I'm sure it seemed like a perfectly logical decision in the mind of hematologist Dr. X, who has never met my mother. And it probably made sense to Dr. Y as well, the orthopedic surgeon who has also never met my mother.
Unfortunately for her, the news was completely devastating. She was supposed to be having her surgery next week, and on Sunday we'd joked about how she only had 11 more sleeps.
I'm a guilt-ridden daughter at this distance when my 87-year-old mother has a setback like this and the best I can do is buy more Claro minutes to make sure I can call her regularly. I have to take that into account when reflecting on how angry I am about how things are playing out for my mother, because it could just be that what's really troubling me is that I'm far away and can't really do a damn thing to help her.
Even allowing for that, however, I still think this turn of events highlights the huge divide that separates people needing integrated medical care and the segmented, depersonalized system we've got that can't possibly provide it.
One of the doctors caring for my mother thinks it might be all the Advil she was taking for the pain that caused her iron to drop to a level that has now increased the risk of excessive bleeding during surgery.
Maybe. But they've known for the last 10 days that her iron levels were low. Yet nobody did anything to change that, or counsel my mother as to why that might be so. This morning, the specialist's office phoned to cancel her surgery because of her low iron, but even now nobody is telling her anything about how she's supposed to correct that.
I'm a strong supporter of the Canadian public health care system. The fact that my old mom can have publicly funded hip-replacement surgery in her local hospital at her age is a testament to what is right about our system, even allowing for some long (and painful) waits for surgery.
But Mom's latest problem isn't about long wait lists. It's about the way we get divided into parts for the purposes of medical care, to the point that doctors start to forget there's a human being tucked away in that medical file.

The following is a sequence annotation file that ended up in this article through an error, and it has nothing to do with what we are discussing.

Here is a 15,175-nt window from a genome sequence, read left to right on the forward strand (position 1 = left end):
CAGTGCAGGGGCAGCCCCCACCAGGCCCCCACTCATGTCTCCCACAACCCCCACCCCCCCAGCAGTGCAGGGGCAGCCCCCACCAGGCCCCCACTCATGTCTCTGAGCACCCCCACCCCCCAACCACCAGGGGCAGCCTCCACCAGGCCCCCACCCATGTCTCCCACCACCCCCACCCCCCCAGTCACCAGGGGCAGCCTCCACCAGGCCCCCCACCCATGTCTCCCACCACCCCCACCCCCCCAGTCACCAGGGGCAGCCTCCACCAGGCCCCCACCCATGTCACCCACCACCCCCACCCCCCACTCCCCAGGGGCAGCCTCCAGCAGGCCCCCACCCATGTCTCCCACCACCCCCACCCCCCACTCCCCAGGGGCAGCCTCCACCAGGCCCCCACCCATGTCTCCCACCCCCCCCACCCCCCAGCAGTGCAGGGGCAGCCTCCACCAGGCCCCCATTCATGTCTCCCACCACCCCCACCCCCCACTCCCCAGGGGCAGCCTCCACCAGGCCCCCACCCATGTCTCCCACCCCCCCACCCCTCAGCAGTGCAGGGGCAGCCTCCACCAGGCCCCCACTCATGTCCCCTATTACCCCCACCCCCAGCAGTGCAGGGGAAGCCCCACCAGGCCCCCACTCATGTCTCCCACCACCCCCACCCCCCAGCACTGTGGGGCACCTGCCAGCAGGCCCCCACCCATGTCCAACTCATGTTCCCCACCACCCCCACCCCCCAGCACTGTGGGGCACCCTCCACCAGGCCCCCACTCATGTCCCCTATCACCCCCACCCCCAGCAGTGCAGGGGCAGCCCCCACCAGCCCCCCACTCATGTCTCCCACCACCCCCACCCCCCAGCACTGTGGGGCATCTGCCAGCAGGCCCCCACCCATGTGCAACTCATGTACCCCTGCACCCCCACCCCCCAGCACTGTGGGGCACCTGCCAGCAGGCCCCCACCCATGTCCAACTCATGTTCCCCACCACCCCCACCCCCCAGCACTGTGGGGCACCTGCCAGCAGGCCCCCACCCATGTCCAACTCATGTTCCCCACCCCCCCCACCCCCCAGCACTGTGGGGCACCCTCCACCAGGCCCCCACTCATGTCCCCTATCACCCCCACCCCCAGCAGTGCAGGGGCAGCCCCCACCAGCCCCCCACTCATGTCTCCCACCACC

I'd like to meet the doctor who could have told my mom to her face that her surgery was being cancelled. She's been waiting and waiting, and has managed the intensifying pain these past few weeks only by focusing relentlessly on her coming surgery date.
No doctor could have looked into her pain-filled, hopeful eyes and told her sorry, she'd have to wait two more months because the pain-killers she'd been using to be able to hang in through the long wait for surgery had caused her iron levels to drop - and that even though they'd known about that for 10 days, no one had taken the initiative to do something about that.
Alas, nobody had to look her in the eye and give her the bad news.. Nobody even had to meet her. She just got the news by phone, passed on by an empathetic but powerless woman who works for the surgeon. My mother is essentially a file number sent to various specialists with busy schedules, who have no clue of the impact of their decisions on the lives of those whose lives are hanging in the balance.
Mom told me she'd been crying all day when I called her tonight. But I know her well enough to expect that even by tomorrow, she'll have her chin up and be preparing to soldier through these next two months in whatever way she can. She's just that kind of person.
That doesn't make any of this right, though. Just because she can take it doesn't mean she should have to.
She's put in her time waiting. She did what good Canadians do: She looked after her health for many, many decades, and never complained when she learned she'd have to get in line for her hip surgery.
And this is where it gets her. In her time of greatest medical need, my mother deserved better than to be shunted aside by strangers for whom she was no more than a set of lab results.